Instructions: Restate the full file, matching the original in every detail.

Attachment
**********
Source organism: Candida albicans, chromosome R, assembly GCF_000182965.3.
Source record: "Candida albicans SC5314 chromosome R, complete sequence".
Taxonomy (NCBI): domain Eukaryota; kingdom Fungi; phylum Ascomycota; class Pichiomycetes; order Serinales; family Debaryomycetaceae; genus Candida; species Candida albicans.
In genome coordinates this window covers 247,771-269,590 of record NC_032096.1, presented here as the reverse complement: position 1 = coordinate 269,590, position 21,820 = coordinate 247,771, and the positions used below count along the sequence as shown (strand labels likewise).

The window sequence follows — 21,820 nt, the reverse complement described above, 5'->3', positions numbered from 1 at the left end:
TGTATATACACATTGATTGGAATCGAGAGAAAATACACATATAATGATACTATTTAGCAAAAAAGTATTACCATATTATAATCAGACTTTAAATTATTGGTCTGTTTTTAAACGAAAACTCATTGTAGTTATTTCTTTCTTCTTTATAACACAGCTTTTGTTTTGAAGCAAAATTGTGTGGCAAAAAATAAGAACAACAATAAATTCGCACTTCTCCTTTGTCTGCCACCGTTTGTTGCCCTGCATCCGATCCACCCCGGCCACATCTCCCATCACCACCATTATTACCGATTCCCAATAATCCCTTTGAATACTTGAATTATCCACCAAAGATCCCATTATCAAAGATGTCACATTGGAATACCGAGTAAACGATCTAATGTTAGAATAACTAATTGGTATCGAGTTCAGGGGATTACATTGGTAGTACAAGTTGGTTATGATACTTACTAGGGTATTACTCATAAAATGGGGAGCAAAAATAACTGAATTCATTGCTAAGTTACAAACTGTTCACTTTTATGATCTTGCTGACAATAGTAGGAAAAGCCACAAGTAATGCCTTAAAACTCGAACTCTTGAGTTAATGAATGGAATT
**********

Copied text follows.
Source organism: Candida albicans, chromosome R, assembly GCF_000182965.3.
Source record: "Candida albicans SC5314 chromosome R, complete sequence".
Taxonomy (NCBI): domain Eukaryota; kingdom Fungi; phylum Ascomycota; class Pichiomycetes; order Serinales; family Debaryomycetaceae; genus Candida; species Candida albicans.
In genome coordinates this window covers 247,771-269,590 of record NC_032096.1, presented here as the reverse complement: position 1 = coordinate 269,590, position 21,820 = coordinate 247,771, and the positions used below count along the sequence as shown (strand labels likewise).

The window sequence follows — 21,820 nt, the reverse complement described above, 5'->3', positions numbered from 1 at the left end:
TGTATATACACATTGATTGGAATCGAGAGAAAATACACATATAATGATACTATTTAGCAAAAAAGTATTACCATATTATAATCAGACTTTAAATTATTGGTCTGTTTTTAAACGAAAACTCATTGTAGTTATTTCTTTCTTCTTTATAACACAGCTTTTGTTTTGAAGCAAAATTGTGTGGCAAAAAATAAGAACAACAATAAATTCGCACTTCTCCTTTGTCTGCCACCGTTTGTTGCCCTGCATCCGATCCACCCCGGCCACATCTCCCATCACCACCATTATTACCGATTCCCAATAATCCCTTTGAATACTTGAATTATCCACCAAAGATCCCATTATCAAAGATGTCACATTGGAATACCGAGTAAACGATCTAATGTTAGAATAACTAATTGGTATCGAGTTCAGGGGATTACATTGGTAGTACAAGTTGGTTATGATACTTACTAGGGTATTACTCATAAAATGGGGAGCAAAAATAACTGAATTCATTGCTAAGTTACAAACTGTTCACTTTTATGATCTTGCTGACAATAGTAGGAAAAGCCACAAGTAATGCCTTAAAACTCGAACTCTTGAGTTAATGAATGGAATT